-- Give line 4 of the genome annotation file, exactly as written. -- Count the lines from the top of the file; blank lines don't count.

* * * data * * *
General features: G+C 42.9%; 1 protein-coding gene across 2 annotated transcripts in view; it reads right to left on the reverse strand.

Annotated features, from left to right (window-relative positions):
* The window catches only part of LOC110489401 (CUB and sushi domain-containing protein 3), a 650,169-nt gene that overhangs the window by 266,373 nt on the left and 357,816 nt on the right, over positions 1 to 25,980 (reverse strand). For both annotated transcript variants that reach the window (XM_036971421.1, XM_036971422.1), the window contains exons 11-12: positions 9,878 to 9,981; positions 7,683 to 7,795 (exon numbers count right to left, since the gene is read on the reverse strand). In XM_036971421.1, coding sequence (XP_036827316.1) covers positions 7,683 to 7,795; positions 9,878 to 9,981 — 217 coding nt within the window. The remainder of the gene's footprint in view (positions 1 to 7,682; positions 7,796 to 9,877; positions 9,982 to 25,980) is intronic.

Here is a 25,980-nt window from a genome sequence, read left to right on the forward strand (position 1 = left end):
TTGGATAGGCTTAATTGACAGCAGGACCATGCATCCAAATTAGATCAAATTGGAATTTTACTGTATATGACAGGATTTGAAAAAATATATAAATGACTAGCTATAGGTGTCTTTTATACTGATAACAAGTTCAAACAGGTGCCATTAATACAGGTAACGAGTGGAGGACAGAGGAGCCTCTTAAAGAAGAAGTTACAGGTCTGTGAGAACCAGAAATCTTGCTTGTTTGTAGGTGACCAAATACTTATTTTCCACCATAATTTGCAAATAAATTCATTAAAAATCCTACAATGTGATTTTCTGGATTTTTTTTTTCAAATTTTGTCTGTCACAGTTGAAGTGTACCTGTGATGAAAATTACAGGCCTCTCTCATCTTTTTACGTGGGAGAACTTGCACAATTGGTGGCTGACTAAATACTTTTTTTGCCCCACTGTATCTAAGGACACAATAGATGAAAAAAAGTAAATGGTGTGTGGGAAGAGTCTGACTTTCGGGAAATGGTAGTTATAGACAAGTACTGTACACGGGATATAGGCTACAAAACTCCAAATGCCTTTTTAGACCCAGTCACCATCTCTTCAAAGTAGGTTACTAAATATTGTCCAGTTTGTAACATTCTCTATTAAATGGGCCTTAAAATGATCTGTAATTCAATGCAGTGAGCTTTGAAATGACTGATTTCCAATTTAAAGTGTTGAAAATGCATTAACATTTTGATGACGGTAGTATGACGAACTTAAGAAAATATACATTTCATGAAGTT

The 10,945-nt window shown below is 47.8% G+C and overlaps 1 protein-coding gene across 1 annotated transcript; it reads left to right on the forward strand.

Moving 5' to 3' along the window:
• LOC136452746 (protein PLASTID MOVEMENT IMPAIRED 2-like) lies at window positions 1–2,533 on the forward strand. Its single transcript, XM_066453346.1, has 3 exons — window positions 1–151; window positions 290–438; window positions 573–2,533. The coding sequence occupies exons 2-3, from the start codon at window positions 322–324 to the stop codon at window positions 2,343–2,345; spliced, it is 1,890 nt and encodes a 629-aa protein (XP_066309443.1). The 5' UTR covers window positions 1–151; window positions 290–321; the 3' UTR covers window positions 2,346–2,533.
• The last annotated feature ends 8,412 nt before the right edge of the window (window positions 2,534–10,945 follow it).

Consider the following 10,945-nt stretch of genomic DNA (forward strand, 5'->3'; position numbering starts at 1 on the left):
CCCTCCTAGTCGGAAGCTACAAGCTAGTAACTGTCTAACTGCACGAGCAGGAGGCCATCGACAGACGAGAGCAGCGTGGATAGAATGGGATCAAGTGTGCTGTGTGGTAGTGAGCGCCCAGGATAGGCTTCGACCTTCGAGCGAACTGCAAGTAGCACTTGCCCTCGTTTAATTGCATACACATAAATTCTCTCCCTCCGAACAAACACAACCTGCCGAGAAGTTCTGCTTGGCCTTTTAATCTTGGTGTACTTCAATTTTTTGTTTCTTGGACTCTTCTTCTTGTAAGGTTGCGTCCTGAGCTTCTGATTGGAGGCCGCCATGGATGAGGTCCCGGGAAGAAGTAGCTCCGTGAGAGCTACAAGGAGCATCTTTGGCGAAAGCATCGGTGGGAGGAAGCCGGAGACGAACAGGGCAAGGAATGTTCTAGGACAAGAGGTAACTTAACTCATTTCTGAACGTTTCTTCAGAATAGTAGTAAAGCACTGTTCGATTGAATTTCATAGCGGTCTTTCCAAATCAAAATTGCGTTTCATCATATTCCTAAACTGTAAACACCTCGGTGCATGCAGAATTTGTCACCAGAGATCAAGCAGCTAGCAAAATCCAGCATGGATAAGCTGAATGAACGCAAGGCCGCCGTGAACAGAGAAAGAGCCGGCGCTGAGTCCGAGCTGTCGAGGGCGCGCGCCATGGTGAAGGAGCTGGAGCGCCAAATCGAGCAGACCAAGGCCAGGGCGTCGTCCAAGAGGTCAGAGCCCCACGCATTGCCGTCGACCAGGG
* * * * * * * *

Here is a 25,980-nt window from a genome sequence, read left to right on the forward strand (position 1 = left end):